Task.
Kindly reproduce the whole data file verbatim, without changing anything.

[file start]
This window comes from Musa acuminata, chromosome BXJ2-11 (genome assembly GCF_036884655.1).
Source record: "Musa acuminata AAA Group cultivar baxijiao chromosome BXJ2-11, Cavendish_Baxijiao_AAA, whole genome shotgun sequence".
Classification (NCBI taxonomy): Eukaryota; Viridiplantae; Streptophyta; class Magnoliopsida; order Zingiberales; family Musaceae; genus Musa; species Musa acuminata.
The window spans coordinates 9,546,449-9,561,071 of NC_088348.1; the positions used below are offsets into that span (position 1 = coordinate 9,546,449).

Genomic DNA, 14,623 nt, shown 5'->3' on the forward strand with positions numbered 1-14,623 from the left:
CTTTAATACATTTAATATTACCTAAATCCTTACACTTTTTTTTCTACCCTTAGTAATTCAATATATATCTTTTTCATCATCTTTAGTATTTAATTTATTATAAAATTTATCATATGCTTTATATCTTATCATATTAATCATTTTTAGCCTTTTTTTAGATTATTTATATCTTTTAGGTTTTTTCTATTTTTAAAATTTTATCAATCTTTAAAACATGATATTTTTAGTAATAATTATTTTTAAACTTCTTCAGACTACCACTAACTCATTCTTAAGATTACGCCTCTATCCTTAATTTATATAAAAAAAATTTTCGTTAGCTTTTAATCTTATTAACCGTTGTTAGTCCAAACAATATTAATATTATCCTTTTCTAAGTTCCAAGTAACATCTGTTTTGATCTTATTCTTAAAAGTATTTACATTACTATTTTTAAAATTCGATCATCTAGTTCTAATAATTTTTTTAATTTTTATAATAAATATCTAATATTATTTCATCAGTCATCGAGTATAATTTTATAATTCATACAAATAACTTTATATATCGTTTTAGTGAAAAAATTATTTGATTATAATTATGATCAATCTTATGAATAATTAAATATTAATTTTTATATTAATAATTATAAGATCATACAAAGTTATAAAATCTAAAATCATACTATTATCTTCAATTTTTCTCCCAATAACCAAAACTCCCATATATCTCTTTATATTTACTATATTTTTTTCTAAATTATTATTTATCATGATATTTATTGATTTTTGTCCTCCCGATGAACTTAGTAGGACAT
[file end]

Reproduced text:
This window comes from Musa acuminata, chromosome BXJ2-11 (genome assembly GCF_036884655.1).
Source record: "Musa acuminata AAA Group cultivar baxijiao chromosome BXJ2-11, Cavendish_Baxijiao_AAA, whole genome shotgun sequence".
Classification (NCBI taxonomy): Eukaryota; Viridiplantae; Streptophyta; class Magnoliopsida; order Zingiberales; family Musaceae; genus Musa; species Musa acuminata.
The window spans coordinates 9,546,449-9,561,071 of NC_088348.1; the positions used below are offsets into that span (position 1 = coordinate 9,546,449).

Genomic DNA, 14,623 nt, shown 5'->3' on the forward strand with positions numbered 1-14,623 from the left:
CTTTAATACATTTAATATTACCTAAATCCTTACACTTTTTTTTCTACCCTTAGTAATTCAATATATATCTTTTTCATCATCTTTAGTATTTAATTTATTATAAAATTTATCATATGCTTTATATCTTATCATATTAATCATTTTTAGCCTTTTTTTAGATTATTTATATCTTTTAGGTTTTTTCTATTTTTAAAATTTTATCAATCTTTAAAACATGATATTTTTAGTAATAATTATTTTTAAACTTCTTCAGACTACCACTAACTCATTCTTAAGATTACGCCTCTATCCTTAATTTATATAAAAAAAATTTTCGTTAGCTTTTAATCTTATTAACCGTTGTTAGTCCAAACAATATTAATATTATCCTTTTCTAAGTTCCAAGTAACATCTGTTTTGATCTTATTCTTAAAAGTATTTACATTACTATTTTTAAAATTCGATCATCTAGTTCTAATAATTTTTTTAATTTTTATAATAAATATCTAATATTATTTCATCAGTCATCGAGTATAATTTTATAATTCATACAAATAACTTTATATATCGTTTTAGTGAAAAAATTATTTGATTATAATTATGATCAATCTTATGAATAATTAAATATTAATTTTTATATTAATAATTATAAGATCATACAAAGTTATAAAATCTAAAATCATACTATTATCTTCAATTTTTCTCCCAATAACCAAAACTCCCATATATCTCTTTATATTTACTATATTTTTTTCTAAATTATTATTTATCATGATATTTATTGATTTTTGTCCTCCCGATGAACTTAGTAGGACAT